Oregon is working on a toll-road system that downloads global positioning satellite data and odometer readings at the gasoline pump to collect fuel taxes on each gallon based on the amount a motorist drives.

    Brilliant. Instead of estimating an average car mileage and using that as a gauge of road use per gallon and adding a fixed price to each gallon of gasoline, Oregon is going to show us how smart they can be! They will get to pay for the development, deployment and upkeep of totally unnecessary and invasive computer system. Imagine people's glee at getting to pay more for my gasoline because they buy an economy car that gets more miles to the gallon.

  • Re:You know what? (Score:4, Insightful)

    by StarKruzr (74642) on Saturday November 20, 2004 @07:54PM (#10877846) Journal
    I love people who think the law makes what's right, rather than what's right making the law.

    I also can't believe how many times I've gotten into precisely that argument on Slashdot.
  • by PitaBred (632671) <slashdot@pitabre ... g ['ynd' in gap]> on Saturday November 20, 2004 @10:23PM (#10878581) Homepage
    Or perhaps you should just learn to be a decent parent and, oh, I don't know, TRUST that you raised her right? Jesus. Kids do dumb things. It's a given. Your job is to teach her how to fly, not to fly with her every second of every day. That only teaches her to be dependent.
  • by back_pages (600753) <back_pages@noSpAM.cox.net> on Saturday November 20, 2004 @10:32PM (#10878620) Journal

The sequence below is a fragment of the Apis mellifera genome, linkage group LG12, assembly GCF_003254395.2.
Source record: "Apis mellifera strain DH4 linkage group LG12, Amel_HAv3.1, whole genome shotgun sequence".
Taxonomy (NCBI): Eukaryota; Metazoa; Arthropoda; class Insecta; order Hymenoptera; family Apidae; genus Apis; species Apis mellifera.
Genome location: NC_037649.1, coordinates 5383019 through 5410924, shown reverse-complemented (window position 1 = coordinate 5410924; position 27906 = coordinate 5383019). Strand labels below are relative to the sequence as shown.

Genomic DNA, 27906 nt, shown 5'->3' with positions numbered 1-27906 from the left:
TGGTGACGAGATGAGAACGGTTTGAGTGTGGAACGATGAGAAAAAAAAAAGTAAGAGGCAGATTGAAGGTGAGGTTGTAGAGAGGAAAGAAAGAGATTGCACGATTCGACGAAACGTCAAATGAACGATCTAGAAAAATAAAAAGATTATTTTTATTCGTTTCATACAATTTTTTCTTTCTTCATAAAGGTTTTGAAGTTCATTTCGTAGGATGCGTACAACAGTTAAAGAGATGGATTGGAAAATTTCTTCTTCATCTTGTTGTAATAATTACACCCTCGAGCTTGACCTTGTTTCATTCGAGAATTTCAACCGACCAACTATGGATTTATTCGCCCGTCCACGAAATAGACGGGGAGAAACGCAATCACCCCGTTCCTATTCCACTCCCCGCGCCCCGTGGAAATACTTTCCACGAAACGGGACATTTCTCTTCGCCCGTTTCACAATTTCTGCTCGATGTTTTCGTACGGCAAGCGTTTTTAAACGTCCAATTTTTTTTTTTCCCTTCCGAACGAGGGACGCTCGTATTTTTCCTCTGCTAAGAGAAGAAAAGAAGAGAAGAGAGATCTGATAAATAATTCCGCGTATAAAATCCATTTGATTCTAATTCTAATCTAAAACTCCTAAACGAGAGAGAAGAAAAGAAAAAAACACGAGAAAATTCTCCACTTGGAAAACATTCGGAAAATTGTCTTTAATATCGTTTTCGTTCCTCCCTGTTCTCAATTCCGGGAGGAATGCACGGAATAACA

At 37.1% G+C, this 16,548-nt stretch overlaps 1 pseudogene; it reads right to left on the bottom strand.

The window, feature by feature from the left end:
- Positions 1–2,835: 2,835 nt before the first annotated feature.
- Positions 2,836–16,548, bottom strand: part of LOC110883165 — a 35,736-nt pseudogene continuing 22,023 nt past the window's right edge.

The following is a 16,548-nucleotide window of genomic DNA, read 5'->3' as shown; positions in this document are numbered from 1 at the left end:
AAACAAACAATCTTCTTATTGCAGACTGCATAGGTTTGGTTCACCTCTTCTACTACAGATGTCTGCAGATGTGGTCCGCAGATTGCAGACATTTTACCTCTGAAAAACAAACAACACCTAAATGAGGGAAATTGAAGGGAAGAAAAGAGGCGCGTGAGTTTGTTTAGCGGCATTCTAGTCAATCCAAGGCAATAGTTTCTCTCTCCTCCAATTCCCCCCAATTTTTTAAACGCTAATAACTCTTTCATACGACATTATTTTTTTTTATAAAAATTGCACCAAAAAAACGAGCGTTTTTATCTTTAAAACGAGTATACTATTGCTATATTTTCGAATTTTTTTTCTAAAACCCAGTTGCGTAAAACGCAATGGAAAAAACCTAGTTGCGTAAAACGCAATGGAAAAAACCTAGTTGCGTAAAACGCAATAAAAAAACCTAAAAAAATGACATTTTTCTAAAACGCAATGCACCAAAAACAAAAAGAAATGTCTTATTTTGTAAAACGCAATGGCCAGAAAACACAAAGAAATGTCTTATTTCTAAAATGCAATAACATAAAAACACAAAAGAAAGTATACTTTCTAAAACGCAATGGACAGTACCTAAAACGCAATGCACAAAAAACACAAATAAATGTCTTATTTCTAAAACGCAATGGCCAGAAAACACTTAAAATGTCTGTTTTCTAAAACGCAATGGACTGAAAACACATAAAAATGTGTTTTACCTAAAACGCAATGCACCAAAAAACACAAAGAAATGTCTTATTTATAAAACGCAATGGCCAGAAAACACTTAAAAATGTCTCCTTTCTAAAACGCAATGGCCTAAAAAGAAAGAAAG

Public policy is made according to money, not common sense. As long as you resist this truth, you will find yourself at odds with the universe. Old people vote and old people have AARP and other organizations. Old people having accidents produces an economy for medical services, lawyers, and auto mechanics to name just a few. Public policy is made according to money, not common sense.
  • Hello, free market (Score:1, Insightful)

    by Anonymous Coward on Sunday November 21, 2004 @03:36AM (#10879714)
    Hey, newsflash folks -- OnStar is not surgically implanted into your fetal skull just prior to birth. It is not tethered to your leg at age five, it is does not follow you home at night when you are sixteen. OnStar is a product that comes as an option on some cars. Does the idea of a car nanny creep you out? Then feel free to buy one of the millions of cars currently for sale that come nanny free.